Singled Out: Erica Chase's Paris
I truly believe that songwriters are vessels that allow songs to flow through us when we happened to be dialed into the right moment, frequency, and consciousness. For me, my songwriting process is as follows: I sit down with my guitar and begin to play and if a song is ready to flow through, a chord progression will start to manifest as will a melody and some nonsense lyrics. The melody will divide itself into the modern pop format of verse, pre chorus, chorus, verse, pre, chorus, possible bridge, chorus to end. The lyrics will start to emerge as a real narrative. This all tends to happen for me in roughly 20-30 minutes and I never write a part and then refine it later on. It is not forced and just kind of happens organically or it doesn't. When the song has finally flushed itself out, I get this unbelievable rush inside and it reaffirms why I live and breathe.
When I wrote "Paris," things came about in a slightly different manner. I was driving in my car close to my home in LA. As I was listening to some instrumental music, the first line and melody of the song, "I thought I left you in Paris," just blurted out of my mouth. It was such an odd thing and I had no idea where or why it was coming to me like that. Since I was close to home, I decided to attempt to do something differently and walked in and grabbed my guitar with the intention of trying to write this song that started itself prematurely!
"Paris" came out again in about 20-30 minutes and it was one of those songs and moments that as a songwriter and artist, you hope for and long to marinate in. I just knew there was something special about it. It had a different vibe than what I had been used to writing and seemed to signal a shift for me artistically as well.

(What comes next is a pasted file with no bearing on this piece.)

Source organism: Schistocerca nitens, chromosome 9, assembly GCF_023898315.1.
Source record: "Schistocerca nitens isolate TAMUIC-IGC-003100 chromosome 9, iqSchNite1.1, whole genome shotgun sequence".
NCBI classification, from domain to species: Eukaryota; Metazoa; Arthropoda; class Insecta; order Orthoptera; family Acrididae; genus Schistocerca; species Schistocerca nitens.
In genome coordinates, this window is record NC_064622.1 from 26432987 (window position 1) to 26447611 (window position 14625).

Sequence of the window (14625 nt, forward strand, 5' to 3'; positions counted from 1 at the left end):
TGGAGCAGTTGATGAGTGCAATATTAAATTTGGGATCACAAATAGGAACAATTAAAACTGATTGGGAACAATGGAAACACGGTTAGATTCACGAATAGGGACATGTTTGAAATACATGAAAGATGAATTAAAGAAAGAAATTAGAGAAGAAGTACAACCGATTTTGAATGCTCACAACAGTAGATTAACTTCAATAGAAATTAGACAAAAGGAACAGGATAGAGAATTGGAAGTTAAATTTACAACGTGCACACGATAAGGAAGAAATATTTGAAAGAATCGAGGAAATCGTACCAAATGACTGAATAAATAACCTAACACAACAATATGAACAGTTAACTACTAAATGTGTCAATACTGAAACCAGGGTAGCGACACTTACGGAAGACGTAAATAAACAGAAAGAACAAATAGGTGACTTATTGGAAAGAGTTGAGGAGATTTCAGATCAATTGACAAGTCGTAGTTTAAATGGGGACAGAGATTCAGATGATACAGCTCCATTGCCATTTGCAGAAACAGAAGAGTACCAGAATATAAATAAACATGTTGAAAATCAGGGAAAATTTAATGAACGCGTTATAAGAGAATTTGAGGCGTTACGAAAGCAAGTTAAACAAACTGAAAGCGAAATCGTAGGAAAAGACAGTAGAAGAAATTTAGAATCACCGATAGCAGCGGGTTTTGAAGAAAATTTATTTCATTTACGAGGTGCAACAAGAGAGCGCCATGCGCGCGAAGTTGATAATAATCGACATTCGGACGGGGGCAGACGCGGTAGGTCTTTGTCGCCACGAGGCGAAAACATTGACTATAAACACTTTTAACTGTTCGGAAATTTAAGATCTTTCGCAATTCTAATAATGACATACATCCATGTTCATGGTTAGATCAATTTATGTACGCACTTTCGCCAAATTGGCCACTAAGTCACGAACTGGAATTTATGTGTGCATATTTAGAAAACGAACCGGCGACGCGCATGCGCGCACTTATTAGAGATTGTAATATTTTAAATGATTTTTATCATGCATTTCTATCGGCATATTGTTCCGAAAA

When it came time to bring in my sack of songs to my producer, Dana Strum, I had written a bunch more so "Paris" had sort of moved down the list for me, because it is human nature to gravitate towards the newer. However, when Dana heard it and we began to demo it, we both looked at each other and knew we were onto a great thing. His big heavy pop production groove just married so well to the melody and earnest nature of the song. It came out better than I could have ever imagined. Dana ended up throwing out two entire completed versions of it and went back into mixing with a different approach. He felt it was too unique to just settle. What resulted is what you hear today and I couldn't be more proud or grateful for all of it.
Lastly, the best part of the "Paris" experience was making the music video. I was fortunate enough to have worked with one of my directing heroes, Chris Hicky (Keith Urban, Tim McGraw, Carrie Underwood), and his treatment of the video totally matched my vision for it. That day felt as effortless and organic as the day I absentmindedly drove home in my car with that one line in my head.